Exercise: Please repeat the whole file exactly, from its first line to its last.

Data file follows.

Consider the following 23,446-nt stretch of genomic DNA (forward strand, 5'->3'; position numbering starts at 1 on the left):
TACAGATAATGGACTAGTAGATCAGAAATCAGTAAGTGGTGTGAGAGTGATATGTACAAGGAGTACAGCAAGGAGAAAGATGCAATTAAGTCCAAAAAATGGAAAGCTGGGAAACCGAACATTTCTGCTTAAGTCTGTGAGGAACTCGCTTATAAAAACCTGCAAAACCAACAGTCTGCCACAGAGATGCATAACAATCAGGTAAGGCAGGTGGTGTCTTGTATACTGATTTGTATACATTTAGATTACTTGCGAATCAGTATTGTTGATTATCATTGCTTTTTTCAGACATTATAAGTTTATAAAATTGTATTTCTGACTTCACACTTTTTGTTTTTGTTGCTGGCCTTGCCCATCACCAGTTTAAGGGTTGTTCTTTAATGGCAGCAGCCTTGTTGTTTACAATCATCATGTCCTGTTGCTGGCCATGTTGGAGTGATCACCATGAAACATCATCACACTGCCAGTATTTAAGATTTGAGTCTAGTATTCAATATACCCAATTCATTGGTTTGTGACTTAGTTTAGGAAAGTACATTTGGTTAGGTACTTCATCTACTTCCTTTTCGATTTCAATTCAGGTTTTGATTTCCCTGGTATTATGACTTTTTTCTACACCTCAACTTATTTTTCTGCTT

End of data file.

Consider the following 23,446-nt stretch of genomic DNA (forward strand, 5'->3'; position numbering starts at 1 on the left):
TACAGATAATGGACTAGTAGATCAGAAATCAGTAAGTGGTGTGAGAGTGATATGTACAAGGAGTACAGCAAGGAGAAAGATGCAATTAAGTCCAAAAAATGGAAAGCTGGGAAACCGAACATTTCTGCTTAAGTCTGTGAGGAACTCGCTTATAAAAACCTGCAAAACCAACAGTCTGCCACAGAGATGCATAACAATCAGGTAAGGCAGGTGGTGTCTTGTATACTGATTTGTATACATTTAGATTACTTGCGAATCAGTATTGTTGATTATCATTGCTTTTTTCAGACATTATAAGTTTATAAAATTGTATTTCTGACTTCACACTTTTTGTTTTTGTTGCTGGCCTTGCCCATCACCAGTTTAAGGGTTGTTCTTTAATGGCAGCAGCCTTGTTGTTTACAATCATCATGTCCTGTTGCTGGCCATGTTGGAGTGATCACCATGAAACATCATCACACTGCCAGTATTTAAGATTTGAGTCTAGTATTCAATATACCCAATTCATTGGTTTGTGACTTAGTTTAGGAAAGTACATTTGGTTAGGTACTTCATCTACTTCCTTTTCGATTTCAATTCAGGTTTTGATTTCCCTGGTATTATGACTTTTTTCTACACCTCAACTTATTTTTCTGCTT